How Does Metal Corrode?

How Does Metal Corrode?
How Does Metal Corrode? (Image: Rust image by Roger McLassus)

What Is Corrosion?

Corrosion is an electrochemical process by which some types of metal are broken down. It commonly happens with anode metal, or a metallic substance that gives up electrons when in contact with a liquid conductor of electrons (electrolyte), oxygen and a cathode (a metallic substance that accepts electrons). Electrons flow through the electrolyte from the anode metal to the cathode, causing the anode metal to disappear or "wear away."

Rust, a Common Example of Corrosion

One of the most familiar forms of metal corrosion is rust---which is a cathode. Rust, or iron oxide (Fe2O3), occurs when iron (an anode) combines with oxygen and water (the electrolyte). This reaction is so efficient and common that pure iron is almost never found naturally.

Salt Speeds Process of Corrosion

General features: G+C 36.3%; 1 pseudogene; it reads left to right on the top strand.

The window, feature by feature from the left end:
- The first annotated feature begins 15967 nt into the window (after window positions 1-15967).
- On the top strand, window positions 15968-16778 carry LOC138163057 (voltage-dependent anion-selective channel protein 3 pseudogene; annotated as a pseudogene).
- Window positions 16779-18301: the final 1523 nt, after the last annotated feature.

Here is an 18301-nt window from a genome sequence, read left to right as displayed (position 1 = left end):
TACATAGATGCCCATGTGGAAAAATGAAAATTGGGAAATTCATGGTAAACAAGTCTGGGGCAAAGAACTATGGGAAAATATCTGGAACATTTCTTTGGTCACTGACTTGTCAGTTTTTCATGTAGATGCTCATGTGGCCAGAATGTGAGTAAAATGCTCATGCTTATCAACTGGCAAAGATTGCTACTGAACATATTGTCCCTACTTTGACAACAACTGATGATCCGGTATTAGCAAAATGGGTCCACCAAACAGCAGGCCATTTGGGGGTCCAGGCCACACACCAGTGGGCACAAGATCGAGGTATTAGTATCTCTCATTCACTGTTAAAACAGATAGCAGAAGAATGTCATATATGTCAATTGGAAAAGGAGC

The electrons from the anode are transferred to the cathode by the electrolyte, which is, as mentioned above, commonly water. Water, in general, is an excellent conductor of electricity, but certain substances can make it an even better conductor. This will speed up the process of corrosion exponentially. One of these substances is salt. Salt added to water speeds up corrosion of metal.

Not All Metals Corrode

So, in general, anode metals corrode because they are driven by an inevitable electrochemical process. However, other types of metals are more resistant, if not impervious, to corrosion. Gold and platinum do not corrode, for instance, because they have a negligible reaction to moisture or oxygen.

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